Ironic Humor is Ironic (Ironically)

July 9, 2012 § 2 Comments

I had a conversation with a very good friend of mine over the weekend and, after catching up on her latest adventures and attempts at basil lemonade-making, we spent a long time talking about the legitimacy of our reactions to questionable jokes/attitudes/comments.

I’ve been thinking about humor a lot lately, particularly the kind of humor that involves politically incorrect ideas related to sexism, racism, etc. How can you tell when something is genuinely funny because it plays with controversial topics and when it is just lazy, thinly-veiled “ironic” stereotyping?

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The more things change…

July 5, 2012 § 1 Comment

the more things do not stay the same. At least that’s how it should work with cultural shifts. Maybe the original truism is relevant for personal reflections on relationships or life courses, but not so much with social movements. I hope.

So how can mainstream norms regarding gender, sexuality, inequality, race, class, and so on shift? Or be completely reworked? Or just thrown out altogether? How does change happen?

Attitudes change in response to things like persuasive communication, cognitive dissonance, or social influence. Classical or operant conditioning are more structured ways of actively trying to change behavior. (If you aren’t way too wrapped up in The Office and haven’t had a change to watch Jim classically condition Dwight, it’s a pretty entertaining demonstration of psychology.)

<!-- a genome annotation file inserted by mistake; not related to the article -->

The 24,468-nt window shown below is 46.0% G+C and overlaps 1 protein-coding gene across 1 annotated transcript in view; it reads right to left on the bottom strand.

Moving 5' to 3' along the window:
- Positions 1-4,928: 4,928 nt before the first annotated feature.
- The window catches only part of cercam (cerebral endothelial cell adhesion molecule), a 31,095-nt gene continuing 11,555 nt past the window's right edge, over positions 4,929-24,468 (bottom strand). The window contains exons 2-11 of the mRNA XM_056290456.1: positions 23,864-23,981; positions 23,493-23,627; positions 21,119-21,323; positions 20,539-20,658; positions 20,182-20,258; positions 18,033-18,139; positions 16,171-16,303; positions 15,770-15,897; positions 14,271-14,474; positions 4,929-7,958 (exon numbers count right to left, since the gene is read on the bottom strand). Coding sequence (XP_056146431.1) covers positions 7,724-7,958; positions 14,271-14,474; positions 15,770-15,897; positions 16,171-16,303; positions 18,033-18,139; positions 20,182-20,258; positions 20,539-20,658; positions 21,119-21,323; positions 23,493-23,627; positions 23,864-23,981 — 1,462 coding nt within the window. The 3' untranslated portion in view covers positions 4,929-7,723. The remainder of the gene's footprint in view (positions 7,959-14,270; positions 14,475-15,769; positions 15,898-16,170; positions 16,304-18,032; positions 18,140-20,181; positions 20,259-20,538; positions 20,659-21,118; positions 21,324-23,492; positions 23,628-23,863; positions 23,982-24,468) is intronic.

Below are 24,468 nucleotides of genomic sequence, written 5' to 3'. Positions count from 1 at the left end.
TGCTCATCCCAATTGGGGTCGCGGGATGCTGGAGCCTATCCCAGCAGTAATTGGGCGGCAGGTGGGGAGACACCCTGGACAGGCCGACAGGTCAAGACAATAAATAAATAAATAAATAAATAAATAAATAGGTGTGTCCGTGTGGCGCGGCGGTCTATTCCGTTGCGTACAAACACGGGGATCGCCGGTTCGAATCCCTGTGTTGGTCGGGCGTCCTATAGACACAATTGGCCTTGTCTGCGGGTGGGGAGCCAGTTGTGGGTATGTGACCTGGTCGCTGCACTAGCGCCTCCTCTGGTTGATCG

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Politics, Communication, and Therapy

June 25, 2012 § Leave a comment

Communication is clearly an issue in American politics. Politicians must work constantly to make sure they are projecting the message they intend to, and government officials attempting to shape public policy must convince those around them that their position is valid.

Recently, language in politics has been at the forefront of public consciousness. Evidence of the power of language in the political sphere has ranged from the backlash surrounding ignorant and inappropriate name calling earlier this year to the controversy surrounding state congressional (over)reactions to comments that include medical terms two weeks ago.

If the goal of politicians is to guide decisions that affect groups at all levels of society though, a failure to communicate is a fundamental problem that can cripple their ability to do their job. It is disheartening to watch politics play out as just a back and forth between Democrats and Republicans, towing party lines that in many ways are polar opposites by definition, each capitalizing on opportunities to act when they have decision-making power to do so and biding their time for the next power shift when they do not.

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